Changes to Consumer rights: Key Issues for the 2015 Parliament

With impressive speed, the system that defines, upholds and protects consumers’ rights has been reviewed, dismantled and completely rebuilt. The objective of these changes has been to empower consumers by creating a simplified and enhanced legal regime that affords greater rights when buying goods and services.

Taken together, the legislative changes and structural reforms of the last Parliament have created a new consumer landscape. Whether they will now succeed will depend crucially on how well consumers and traders understand their rights and responsibilities under the new regime.

The biggest legislative overhaul for decades

There were two principal factors behind the legislative changes in the 2010 Parliament. First, the adoption in October 2011 of the EU Consumer Rights Directive  required, among other things, that consumers be comprehensively informed before any contract is entered into.

Most of the requirements of the Directive have now been implemented in the UK through the ‘Consumer Contracts (Information, Cancellation and Additional Payments) Regulations 2013’.

The second driver was the findings of a series of consultations on consumer laws held in the UK between March and November 2012. Responses not only highlighted areas of duplication, inconsistency and uncertainty in law and enforcement, but also evidence of consumer detriment.

This has led to the Consumer Rights Act (the ‘CRA’), expected to come into force on 1 October 2015.

The Act, which represents the biggest overhaul of consumer law for decades, sets out in one place key consumer rights covering contracts for goods, services, digital content and the law relating to unfair terms in consumer contracts. It introduces important new protections for consumers alongside measures designed to lower regulatory burdens for business.

The Government estimates that reform of consumer law will bring quantifiable net benefits of £4 billion to the UK economy over 10 years.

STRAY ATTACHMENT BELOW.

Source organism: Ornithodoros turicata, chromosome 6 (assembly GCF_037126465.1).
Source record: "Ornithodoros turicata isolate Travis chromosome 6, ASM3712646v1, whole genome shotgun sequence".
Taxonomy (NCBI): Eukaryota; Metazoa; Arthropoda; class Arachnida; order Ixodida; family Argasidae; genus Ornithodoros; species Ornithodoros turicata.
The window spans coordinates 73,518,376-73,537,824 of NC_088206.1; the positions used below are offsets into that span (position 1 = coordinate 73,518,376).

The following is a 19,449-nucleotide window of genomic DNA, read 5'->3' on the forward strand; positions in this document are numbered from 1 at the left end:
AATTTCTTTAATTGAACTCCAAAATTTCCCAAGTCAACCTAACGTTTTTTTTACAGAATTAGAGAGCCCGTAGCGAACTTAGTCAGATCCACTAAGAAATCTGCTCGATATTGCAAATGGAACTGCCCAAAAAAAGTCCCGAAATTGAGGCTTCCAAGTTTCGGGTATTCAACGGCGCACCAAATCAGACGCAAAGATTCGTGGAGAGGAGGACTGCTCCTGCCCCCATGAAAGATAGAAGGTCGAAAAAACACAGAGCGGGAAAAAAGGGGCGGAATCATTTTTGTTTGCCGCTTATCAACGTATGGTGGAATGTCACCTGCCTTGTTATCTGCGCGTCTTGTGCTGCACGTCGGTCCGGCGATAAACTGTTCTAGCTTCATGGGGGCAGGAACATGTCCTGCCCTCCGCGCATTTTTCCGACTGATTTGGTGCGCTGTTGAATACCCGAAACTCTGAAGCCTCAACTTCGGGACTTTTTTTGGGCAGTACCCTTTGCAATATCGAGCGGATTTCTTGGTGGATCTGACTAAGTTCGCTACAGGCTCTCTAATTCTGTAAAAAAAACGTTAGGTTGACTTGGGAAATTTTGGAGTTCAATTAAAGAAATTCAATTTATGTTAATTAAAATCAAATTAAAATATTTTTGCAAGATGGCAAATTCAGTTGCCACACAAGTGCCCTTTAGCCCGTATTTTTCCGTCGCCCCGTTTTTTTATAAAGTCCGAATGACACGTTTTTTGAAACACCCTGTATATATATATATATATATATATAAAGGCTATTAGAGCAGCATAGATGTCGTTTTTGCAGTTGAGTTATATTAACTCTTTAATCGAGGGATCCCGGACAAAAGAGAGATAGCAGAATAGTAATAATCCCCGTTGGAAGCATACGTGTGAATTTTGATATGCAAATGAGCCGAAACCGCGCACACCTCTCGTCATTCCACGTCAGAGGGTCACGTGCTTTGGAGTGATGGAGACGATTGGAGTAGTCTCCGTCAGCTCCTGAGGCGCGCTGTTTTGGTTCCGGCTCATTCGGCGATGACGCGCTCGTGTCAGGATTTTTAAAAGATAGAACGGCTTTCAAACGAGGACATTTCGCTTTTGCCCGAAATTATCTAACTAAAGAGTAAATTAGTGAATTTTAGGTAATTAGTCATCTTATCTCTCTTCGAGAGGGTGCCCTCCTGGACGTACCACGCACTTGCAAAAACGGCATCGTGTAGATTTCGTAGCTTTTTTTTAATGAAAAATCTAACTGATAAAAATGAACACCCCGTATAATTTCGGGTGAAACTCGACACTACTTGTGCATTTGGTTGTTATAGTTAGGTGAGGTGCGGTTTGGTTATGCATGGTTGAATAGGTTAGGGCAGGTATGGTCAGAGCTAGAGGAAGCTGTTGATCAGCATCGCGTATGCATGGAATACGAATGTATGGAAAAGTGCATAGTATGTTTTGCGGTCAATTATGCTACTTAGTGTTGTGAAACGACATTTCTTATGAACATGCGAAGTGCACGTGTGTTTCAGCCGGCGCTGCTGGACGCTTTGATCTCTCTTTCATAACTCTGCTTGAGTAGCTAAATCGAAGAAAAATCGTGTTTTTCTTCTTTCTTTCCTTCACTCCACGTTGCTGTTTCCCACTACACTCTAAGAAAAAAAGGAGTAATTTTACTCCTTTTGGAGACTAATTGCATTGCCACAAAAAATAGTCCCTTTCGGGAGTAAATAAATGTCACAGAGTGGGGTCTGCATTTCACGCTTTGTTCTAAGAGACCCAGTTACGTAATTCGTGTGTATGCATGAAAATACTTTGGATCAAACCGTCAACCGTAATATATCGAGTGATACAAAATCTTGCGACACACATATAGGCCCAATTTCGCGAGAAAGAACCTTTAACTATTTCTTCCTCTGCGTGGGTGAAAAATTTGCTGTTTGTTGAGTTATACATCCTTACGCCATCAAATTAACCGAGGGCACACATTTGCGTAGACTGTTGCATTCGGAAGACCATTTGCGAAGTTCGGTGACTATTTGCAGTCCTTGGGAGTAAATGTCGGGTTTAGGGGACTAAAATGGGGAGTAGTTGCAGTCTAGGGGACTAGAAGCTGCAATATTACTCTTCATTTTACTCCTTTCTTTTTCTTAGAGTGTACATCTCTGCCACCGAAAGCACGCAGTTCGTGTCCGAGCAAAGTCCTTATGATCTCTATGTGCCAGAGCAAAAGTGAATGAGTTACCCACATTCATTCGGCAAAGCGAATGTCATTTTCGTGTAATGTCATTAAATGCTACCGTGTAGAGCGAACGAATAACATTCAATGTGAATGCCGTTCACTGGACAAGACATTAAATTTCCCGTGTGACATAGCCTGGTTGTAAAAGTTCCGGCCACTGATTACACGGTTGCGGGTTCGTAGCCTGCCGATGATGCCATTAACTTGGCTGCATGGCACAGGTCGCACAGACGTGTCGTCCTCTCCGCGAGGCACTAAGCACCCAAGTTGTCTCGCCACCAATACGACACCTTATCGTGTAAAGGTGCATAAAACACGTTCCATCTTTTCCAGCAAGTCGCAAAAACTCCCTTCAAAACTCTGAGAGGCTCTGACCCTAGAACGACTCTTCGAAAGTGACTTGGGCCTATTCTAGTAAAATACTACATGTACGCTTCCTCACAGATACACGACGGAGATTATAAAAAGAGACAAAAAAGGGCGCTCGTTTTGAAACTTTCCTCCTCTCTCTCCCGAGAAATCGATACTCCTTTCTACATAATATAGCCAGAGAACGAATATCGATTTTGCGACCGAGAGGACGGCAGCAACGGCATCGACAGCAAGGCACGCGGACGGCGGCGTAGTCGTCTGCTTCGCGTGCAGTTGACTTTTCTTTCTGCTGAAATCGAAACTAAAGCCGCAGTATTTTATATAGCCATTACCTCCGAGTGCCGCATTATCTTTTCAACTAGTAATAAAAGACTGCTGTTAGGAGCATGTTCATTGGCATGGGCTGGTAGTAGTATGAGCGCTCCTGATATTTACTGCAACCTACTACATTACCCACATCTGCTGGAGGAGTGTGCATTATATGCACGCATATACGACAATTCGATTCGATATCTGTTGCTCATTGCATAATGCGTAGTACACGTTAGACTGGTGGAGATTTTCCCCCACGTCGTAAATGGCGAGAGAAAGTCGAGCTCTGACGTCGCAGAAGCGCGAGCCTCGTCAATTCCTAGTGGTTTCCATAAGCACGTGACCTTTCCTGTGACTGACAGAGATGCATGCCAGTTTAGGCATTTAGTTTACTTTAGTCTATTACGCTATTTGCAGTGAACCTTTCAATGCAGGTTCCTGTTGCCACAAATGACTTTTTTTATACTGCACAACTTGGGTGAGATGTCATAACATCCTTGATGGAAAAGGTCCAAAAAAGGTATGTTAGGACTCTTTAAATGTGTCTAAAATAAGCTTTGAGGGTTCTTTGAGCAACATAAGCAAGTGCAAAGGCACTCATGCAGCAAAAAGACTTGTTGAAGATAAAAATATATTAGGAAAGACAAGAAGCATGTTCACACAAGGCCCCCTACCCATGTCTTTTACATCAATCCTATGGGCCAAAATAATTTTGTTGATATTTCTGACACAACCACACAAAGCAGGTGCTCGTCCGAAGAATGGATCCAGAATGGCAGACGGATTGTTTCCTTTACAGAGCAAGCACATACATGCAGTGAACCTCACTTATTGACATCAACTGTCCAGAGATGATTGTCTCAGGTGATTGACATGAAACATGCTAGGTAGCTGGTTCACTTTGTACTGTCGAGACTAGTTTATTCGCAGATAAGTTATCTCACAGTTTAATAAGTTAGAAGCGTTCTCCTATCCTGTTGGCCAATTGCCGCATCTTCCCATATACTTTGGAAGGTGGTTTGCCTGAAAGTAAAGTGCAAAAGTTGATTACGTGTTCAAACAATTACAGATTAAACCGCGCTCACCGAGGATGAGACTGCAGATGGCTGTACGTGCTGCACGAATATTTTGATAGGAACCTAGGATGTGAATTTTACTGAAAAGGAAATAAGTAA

For the ‘man on the street’, the Act is intended to create a simple, modern framework of consumer law across all sectors. Of course, for the full impact and purported economic benefits to be realised, consumers and traders will need to become adept at using the new regime.

Core consumer rights under the new regime:

  • Right to get what you pay for - all information about the main characteristics of the goods, including statements made in advertising or on labels, to form part of the contract.
  • Right to have faults in what you buy put right - clearer tiered remedies in the event that a consumer’s rights are breached, including a mandatory 30-day period in which to reject faulty goods. Traders limited to one opportunity to repair/replace faulty goods (if possible), following which the consumer can demand a discount or return the goods and demand a refund.
  • Right that digital content is fit for purpose - digital content to have its own separate regime of rights and remedies to be applied both to paid-for content (including where paid with ‘virtual’ currencies) and content that is provided free with paid goods, services or other digital content (e.g. apps and in-app purchases and open source software). Provisions have been drafted to accommodate future developments (for example, content provided in return for consumer data).
  • Right that traders perform services with reasonable care and skill, within a reasonable time, with the consumer obliged to pay a reasonable price. The consumer has the right to ask for a repeat performance of services not performed properly or, if that is not possible or done within a reasonable time, a right to a price reduction.  
  • Drawing on the recommendations of the Law Commission, the Consumer Rights Act replaces and expands on the current rules regarding unfair terms in consumer contracts. 

Alongside significant organizational changes

The Office of Fair Trading (OFT) closed its doors on 31 March 2014. Its functions have been split between a number of public sector and voluntary bodies, as illustrated in the diagram.

Most notably, consumer law enforcement has been split between the new Competition Markets Authority (CMA) and Trading Standards. The CMA is responsible for unfair terms enforcement (for instance, unfair ticket terms and conditions), while Trading Standards is responsible for preventing unfair trading practice (for instance, advertising, promotion and selling practices).

And if things still go wrong?

The hard-done-by consumer can always try Alternative Dispute Resolution (ADR). A new  ADR Directive, adopted in June 2013, aims to provide in every Member State a fast, cheap and informal way for consumers to settle disputes with traders out of court, through the intervention of an approved ADR entity (such as an arbitrator, conciliator, mediator, or ombudsman). The Directive must be transposed into UK law by 9 July 2015.

Diagram of new consumer bodies

Diagram showing the new consumer rights bodies in the UK

 

 

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